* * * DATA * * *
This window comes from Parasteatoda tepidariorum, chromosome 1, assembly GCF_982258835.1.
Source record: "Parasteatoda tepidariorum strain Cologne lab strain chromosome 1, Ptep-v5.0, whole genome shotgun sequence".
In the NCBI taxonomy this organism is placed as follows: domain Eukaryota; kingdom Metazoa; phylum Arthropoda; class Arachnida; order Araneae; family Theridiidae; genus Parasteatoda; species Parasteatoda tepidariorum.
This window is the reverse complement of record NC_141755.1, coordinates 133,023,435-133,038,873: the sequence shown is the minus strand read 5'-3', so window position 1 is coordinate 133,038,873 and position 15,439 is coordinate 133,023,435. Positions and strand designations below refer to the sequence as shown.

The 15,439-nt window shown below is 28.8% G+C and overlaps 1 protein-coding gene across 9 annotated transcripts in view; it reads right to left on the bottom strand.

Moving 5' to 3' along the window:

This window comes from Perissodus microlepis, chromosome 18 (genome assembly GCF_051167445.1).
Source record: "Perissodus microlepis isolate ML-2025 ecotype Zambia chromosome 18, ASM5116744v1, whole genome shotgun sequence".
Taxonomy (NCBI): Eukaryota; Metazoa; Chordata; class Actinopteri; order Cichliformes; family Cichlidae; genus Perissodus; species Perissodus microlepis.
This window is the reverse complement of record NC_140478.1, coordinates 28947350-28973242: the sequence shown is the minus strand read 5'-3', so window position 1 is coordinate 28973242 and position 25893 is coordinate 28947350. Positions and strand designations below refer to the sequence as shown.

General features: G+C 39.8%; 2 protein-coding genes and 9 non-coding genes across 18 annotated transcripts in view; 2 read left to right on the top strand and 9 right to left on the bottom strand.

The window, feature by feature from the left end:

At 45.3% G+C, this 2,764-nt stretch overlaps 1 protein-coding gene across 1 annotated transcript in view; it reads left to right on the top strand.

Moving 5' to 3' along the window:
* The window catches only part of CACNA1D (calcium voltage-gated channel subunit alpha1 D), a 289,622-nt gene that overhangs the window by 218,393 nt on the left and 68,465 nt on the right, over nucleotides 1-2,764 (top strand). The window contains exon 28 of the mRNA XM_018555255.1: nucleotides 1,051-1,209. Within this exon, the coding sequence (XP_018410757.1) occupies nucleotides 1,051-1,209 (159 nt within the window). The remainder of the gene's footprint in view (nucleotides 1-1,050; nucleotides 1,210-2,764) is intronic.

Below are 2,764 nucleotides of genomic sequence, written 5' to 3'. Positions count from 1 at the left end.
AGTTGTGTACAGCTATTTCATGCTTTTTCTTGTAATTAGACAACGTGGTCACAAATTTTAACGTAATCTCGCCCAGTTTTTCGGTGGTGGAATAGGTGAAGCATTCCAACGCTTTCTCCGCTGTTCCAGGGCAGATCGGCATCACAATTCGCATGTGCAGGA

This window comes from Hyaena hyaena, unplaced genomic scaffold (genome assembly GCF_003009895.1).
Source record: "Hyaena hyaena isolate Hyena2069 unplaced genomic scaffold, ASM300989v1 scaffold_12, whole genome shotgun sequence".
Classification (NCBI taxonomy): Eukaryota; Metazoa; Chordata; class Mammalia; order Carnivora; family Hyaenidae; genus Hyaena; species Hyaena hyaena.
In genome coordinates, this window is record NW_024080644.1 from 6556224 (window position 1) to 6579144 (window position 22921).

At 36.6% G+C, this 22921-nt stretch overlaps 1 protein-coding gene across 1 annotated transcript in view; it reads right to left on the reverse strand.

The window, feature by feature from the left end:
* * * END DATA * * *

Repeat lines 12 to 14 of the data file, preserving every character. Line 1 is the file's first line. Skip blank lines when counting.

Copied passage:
The window, feature by feature from the left end:

At 45.3% G+C, this 2,764-nt stretch overlaps 1 protein-coding gene across 1 annotated transcript in view; it reads left to right on the top strand.

Moving 5' to 3' along the window: